Tuesday, May 7, 2013


I am afraid of lots of little things.  Old, creaky houses.  Bugs that fly.  Birds (terror, really).  Getting my period wearing white pants.  Failing the people closest to me.  Bad hair in pictures.  It could go on and on, really.

But those are just minor things.  Embarrassing moments.  Blips on the radar of life.

Real fear?  Big, true fear?

First, to borrow a quote from my favorite book of all time, Tuesdays with Morrie.  If you haven't read it, click right out of this post right now and buy it. It's a spectacular read.

For those of you who haven't read it - the book is about a man in his 30s who go back to visit with his college professor, who is slowly dying of ALS.  In his weekly "lessons" with Morrie, he learns some of the greatest lessons on how to live and love. 

"Fear. There were horrifying times, and his first emotions were horror, fear, and anxiety. But once he recognized the feel of those emotions, he was able to say, “Okay. This is fear. Step away from it. Step away." I thought about how often this was needed in everyday life. How we feel lonely, sometimes to the point of tears, but we don’t let those tears come because we are not supposed to cry. Or how we feel a surge of love for a partner but we don’t say anything because we’re frozen with the fear of what those words might do to the relationship. Morrie’s approach was exactly the opposite. Turn on the faucet. Wash yourself with the emotion. It won’t hurt you. It will only help. If you let the fear inside, if you pull it on like a familiar shirt, then you can say to yourself – All right, it’s just fear. I don’t have to let it control me."
 Easier said than done, right?

My fear is easy.  I don't have to think about it, or wonder if I'm really more afraid of birds than of tornadoes flattening my home.

My fear is of losing someone I love.  Or maybe even just a friend or acquaintance.  Sometimes, the death of a near-stranger hurts almost more than someone you've grown to love - because the possibility is gone.  You'll never know how she laughed when her guard was down or if she liked her ice cream straight from the carton.  You'll just never know.

And although some ways I feel like I've lived it a thousand times, luckily it's only been once for me.

I had a full life with my mom.  She saw me grow up, go to prom, drive my first car, grounded me for talking sassy, taught me how to shop and wear makeup, and on and on.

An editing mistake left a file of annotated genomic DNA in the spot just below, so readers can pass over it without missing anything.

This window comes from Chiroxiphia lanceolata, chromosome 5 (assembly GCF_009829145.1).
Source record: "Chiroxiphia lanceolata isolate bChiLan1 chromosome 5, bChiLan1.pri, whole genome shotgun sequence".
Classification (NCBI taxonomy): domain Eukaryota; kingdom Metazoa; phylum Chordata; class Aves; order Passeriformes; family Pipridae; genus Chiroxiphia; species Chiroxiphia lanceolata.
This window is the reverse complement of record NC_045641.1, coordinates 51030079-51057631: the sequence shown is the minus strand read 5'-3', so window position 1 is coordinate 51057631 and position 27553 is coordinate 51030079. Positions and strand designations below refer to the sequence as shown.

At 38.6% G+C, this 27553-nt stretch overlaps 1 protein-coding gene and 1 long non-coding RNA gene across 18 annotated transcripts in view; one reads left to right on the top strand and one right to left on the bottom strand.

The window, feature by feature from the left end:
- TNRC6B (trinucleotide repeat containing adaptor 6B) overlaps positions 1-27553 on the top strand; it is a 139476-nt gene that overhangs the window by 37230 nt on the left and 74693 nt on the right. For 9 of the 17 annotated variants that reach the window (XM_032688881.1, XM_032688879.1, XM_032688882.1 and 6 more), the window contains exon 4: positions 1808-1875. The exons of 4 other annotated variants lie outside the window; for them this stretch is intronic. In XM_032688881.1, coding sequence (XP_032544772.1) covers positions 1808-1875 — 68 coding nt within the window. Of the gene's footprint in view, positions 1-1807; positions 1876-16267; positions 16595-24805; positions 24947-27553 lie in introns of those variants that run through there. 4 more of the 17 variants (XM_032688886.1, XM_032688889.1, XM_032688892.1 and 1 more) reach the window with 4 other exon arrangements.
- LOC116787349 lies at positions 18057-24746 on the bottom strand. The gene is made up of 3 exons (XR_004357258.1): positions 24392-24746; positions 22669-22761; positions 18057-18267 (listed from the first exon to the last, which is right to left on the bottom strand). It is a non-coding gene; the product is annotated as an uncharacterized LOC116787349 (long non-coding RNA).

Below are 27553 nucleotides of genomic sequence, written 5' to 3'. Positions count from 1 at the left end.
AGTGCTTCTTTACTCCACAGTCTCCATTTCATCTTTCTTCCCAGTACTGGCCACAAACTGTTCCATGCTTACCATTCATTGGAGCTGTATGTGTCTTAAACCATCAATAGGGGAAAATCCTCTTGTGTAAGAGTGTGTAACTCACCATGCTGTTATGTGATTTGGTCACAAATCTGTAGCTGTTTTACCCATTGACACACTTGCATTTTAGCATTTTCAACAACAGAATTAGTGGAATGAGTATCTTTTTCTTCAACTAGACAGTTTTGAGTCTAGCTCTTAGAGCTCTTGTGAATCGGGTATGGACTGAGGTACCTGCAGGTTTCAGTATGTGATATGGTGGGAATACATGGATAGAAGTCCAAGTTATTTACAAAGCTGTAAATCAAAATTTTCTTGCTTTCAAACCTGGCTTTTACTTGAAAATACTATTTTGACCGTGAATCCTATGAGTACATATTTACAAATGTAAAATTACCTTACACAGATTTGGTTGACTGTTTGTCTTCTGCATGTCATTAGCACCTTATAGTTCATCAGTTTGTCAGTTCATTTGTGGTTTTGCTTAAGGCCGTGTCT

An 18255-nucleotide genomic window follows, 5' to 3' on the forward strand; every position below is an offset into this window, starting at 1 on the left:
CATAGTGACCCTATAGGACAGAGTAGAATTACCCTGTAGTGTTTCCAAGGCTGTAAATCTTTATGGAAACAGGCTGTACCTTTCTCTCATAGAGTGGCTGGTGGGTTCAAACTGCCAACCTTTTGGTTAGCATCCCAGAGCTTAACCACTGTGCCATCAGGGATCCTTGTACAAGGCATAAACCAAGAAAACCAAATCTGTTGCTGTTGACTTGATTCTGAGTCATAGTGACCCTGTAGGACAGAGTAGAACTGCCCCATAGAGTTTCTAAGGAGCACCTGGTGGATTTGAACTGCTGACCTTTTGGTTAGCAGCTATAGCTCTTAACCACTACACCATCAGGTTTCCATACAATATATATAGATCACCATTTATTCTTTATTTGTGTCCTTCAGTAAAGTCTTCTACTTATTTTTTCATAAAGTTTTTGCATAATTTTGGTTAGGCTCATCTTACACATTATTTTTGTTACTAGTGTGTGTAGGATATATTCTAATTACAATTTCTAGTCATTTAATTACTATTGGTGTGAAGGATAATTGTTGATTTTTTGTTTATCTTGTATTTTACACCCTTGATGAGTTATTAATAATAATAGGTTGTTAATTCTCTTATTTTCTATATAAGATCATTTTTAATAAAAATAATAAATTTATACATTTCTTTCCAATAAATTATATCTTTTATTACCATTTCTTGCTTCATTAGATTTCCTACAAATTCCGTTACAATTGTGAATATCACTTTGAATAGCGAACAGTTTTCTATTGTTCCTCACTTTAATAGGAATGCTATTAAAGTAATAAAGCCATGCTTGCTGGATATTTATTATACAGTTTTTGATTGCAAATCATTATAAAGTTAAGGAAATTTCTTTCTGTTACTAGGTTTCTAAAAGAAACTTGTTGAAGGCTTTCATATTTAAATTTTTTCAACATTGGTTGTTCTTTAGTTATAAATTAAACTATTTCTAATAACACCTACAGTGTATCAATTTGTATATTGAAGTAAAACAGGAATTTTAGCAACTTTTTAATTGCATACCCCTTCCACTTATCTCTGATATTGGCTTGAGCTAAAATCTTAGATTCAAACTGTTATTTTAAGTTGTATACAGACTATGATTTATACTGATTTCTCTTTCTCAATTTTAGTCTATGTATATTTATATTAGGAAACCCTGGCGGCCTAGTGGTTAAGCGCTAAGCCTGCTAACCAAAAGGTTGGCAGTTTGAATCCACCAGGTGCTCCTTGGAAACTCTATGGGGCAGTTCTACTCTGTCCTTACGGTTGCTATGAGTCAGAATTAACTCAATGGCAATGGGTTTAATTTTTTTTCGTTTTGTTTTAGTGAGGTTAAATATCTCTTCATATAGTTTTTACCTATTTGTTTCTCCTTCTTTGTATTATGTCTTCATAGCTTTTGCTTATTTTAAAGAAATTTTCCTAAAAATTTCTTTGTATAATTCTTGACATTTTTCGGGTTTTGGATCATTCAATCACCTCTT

But when you lose someone, you start to count the negatives.  The what-never-happened.  Wedding dress shopping, meeting my future-husband, watching me become a mom, meeting her grandkids, being proud of me as an adult, becoming more of a friend than a parent, telling me about when she found out she was pregnant with me, little details of family history, gone forever.  I could go on for pages.

For me, the important thing about fear is not that it's there - because in my life, it's ever-present.

The important part about fear is what it does to you.  Does it make you live life differently?

For me, it means taking one more photo, even when I'm grumpy and tired and my makeup wore off hours ago.  Always saying yes to ice cream - or margaritas, pizza, booze - whatever it is that calls your people together.  That time together is worth it's weight in gold, not calories.


It's hard to understand someone else's, and impossible to separate from your own.

11 Classy Comments:

Meg @ write meg! said...

Hugs. When my dad had a heart attack my senior year in high school, I was given a dose of reality -- our parents are human; no one is immortal -- that caught me totally unaware. He recovered, thankfully, but almost losing him at 42 was terrifying. In some ways, I don't think I've ever emotionally processed it.

I can't think about loss and my fears surrounding it too often because it feels like a black hole: one I'll fall straight inside, never to rebound. It's scary. It affects all of us. You're definitely not alone.

Mrs. Jones said...

You sum up that fear so perfectly. I hate fear. It's such a terrible thing, but once you have it, it seems like you truly can't get rid of it. Thanks for sharing so much with us today. XOXO!

Shannon said...

Well said.

Perfectly Jenn said...

You are so on point it's scary. This is one of my biggest fears as well.
Thank you for writing what you did about what you've been through. It helps to know others are in the same boat

Sarah and Stewart said...

Birds are absolutely terrifying! And I can't even think about Tuesdays With Morrie without getting upset, that might be the saddest book I've ever read.

Shanique Roca said...

I really love your post.

Deals, Steals and Heels said...

you put this so so well! for me, it hasn't been one big loss, but lots of smaller ones. when i was in elementary school, i was going to a grandparent/great grandparent funeral every year.

and i didn't go to funerals again until recently, because i had just been to SO many i felt like i was desensitized to them or something.

Claudz said...

I enjoyed Tuesday's with Morrie.
Love the rawness of your post.

Catherine said...

Thank you for this. My boyfriend lost his father just after his 17th birthday. It's a part of him that I know I can never fully understand but want so badly to grasp. I know that certain places and situations bring him back to that sad time and I'm never sure the best way to handle it or approach it. Do you have any suggestions other than what I normally do. which is usually nothing because I don't know what to say?

Andie said...

This is well said. Thank you so much for sharing, Sarah.

Courtney Buble said...

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